Fitting the Topology of a Strange Attractor

J. C. Sprott
Department of Physics, University of Wisconsin, Madison, WI 53706, USA
February 5, 1998
(Revised April 8, 1999)

Chaotic models designed to fit the short-term dynamics of chaotic data will generally give a poor fit to the long-term dynamics, often not capturing the topology of the attractor even approximately.  The model equations may have unbounded, fixed-point, or periodic solutions even though the fit to the finite chaotic data record is excellent.  This suggests that a better strategy for many purposes might be to optimize the models to fit the shape of the attractor with no consideration of the dynamics that produced it.  To test the feasibility of such a strategy, an artificial neural network was trained to replicate the topology of the Henon attractor.

The attractor was produced by iterating the Henon equations 1000 times with the usual values of a = 1.4 and b = 0.3.  The 2-D xy-space was divided into a 32 x 32 grid of rectangular cells that span the attractor.  The number of data points in each cell was recorded.  A 2-D, single-layer neural network with 6 neurons was then used to produce 1000 points with the same initial conditions, and their distribution among the cells was recorded.  The magnitudes of the differences between the two values were summed over all the cells and used as a measure of the error in the fit.  The neural network parameters were then adjusted to minimize this error using a variant of simulated annealing.  The PowerBASIC source code and compiled version are available.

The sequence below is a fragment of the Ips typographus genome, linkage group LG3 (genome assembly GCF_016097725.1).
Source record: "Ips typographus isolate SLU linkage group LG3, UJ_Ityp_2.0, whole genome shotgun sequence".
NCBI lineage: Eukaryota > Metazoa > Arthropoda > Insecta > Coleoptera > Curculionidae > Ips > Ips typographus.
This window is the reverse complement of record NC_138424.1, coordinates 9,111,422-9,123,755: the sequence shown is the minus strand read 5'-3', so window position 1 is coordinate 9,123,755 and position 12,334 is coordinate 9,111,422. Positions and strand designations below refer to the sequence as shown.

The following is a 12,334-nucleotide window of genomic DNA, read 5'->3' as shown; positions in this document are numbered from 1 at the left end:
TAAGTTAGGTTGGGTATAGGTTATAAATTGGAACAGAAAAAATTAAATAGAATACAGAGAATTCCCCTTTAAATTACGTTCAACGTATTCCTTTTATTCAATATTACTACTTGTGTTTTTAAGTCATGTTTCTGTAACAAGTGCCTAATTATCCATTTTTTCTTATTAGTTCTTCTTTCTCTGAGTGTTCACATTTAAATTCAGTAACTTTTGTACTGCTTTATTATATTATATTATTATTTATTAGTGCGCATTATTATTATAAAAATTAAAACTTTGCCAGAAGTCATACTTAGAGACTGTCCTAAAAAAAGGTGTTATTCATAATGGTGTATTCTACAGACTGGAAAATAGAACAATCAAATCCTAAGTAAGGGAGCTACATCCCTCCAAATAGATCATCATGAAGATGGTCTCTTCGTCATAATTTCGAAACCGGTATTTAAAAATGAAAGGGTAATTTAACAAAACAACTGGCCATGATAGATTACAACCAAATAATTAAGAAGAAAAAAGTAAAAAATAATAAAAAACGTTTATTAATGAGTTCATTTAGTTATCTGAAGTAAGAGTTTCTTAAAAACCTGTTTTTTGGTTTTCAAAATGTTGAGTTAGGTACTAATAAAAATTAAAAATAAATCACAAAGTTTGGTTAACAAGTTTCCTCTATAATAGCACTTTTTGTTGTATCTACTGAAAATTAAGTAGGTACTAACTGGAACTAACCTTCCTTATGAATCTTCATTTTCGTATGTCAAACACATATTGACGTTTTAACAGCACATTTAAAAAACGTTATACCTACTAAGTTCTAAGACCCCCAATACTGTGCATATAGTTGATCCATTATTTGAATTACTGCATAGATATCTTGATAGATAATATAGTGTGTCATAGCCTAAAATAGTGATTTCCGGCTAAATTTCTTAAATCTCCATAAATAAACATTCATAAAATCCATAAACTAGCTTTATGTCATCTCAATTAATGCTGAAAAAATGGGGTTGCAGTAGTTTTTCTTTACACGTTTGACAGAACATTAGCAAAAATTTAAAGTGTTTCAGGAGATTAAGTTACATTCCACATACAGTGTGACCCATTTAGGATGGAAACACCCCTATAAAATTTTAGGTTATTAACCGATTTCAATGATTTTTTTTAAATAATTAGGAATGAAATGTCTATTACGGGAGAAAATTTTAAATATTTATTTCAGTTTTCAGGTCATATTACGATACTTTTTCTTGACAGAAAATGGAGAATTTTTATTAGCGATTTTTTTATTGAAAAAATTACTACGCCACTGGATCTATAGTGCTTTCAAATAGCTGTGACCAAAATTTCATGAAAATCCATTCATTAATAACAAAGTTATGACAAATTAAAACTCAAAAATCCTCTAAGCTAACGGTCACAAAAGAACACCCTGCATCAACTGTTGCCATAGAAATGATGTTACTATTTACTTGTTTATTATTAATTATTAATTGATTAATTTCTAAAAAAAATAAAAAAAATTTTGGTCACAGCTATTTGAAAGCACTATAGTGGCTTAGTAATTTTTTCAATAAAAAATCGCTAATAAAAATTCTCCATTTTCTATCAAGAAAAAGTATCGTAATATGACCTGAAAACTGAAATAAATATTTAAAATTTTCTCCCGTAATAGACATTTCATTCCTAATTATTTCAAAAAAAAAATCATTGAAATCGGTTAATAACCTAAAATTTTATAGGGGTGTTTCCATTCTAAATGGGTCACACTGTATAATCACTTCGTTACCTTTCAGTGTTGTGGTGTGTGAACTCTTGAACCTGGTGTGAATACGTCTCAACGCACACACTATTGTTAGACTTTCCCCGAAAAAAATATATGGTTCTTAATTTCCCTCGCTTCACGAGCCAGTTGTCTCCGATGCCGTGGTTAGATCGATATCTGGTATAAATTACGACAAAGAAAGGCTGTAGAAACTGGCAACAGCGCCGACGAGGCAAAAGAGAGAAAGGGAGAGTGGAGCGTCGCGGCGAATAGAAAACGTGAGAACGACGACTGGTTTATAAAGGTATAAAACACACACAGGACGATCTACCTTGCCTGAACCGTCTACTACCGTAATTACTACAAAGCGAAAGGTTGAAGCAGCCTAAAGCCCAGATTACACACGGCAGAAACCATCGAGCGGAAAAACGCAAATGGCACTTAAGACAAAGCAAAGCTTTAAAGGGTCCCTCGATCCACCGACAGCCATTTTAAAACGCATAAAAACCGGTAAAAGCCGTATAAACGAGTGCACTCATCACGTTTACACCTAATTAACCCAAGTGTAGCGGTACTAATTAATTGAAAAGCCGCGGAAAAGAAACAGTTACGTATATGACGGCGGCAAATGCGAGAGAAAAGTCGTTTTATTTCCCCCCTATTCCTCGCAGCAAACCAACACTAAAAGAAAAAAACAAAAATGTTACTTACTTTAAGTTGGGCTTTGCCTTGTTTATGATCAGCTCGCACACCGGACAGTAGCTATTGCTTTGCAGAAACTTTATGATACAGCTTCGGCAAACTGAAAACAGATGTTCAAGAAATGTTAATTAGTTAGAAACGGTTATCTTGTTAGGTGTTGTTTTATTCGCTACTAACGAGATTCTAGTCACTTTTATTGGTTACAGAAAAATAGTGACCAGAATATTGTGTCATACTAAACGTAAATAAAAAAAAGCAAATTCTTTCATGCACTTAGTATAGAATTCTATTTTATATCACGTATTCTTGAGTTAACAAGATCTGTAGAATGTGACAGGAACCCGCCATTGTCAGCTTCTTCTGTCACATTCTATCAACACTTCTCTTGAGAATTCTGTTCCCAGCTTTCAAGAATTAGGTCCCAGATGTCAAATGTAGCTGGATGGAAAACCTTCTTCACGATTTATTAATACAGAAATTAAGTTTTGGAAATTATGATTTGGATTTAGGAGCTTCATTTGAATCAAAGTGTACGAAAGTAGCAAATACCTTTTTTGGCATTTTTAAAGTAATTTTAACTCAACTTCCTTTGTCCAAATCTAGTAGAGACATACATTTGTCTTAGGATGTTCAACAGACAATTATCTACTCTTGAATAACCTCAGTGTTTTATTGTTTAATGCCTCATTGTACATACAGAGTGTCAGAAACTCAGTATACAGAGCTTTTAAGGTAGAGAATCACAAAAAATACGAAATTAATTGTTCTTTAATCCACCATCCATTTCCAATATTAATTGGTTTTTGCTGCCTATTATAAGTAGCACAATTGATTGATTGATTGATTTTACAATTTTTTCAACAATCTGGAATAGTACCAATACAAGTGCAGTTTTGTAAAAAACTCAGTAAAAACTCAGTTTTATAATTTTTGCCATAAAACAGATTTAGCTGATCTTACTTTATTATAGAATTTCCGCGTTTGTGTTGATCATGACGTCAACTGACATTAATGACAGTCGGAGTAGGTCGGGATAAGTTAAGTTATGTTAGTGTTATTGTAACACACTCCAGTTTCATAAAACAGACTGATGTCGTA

An example of the screen output from the program is shown below:

In red is 32,766 points from the Henon attractor being fit, and the black is 32,766 points from a typical fit to the first 1000 points.  The numbers at the left are the number of grids in each dimension, the size of the region in neural-net connection strengths being searched, the error (maximum of 2000), and the 24 connection strengths.  The fit bears some resemblance to the Henon attractor, but it is clearly not the same and is a bit more complicated.  The solution is trapped in a local minimum in the error, from which there does not appear to be a continuous downhill path to a better solution.  Although the method shows promise, it is apparently quite difficult to replicate the topology of even a simple strange attractor.  The method would almost certainly be even more difficult for a more complicated (higher dimensional) attractor.  Perhaps a better learning algorithm would improve the results.

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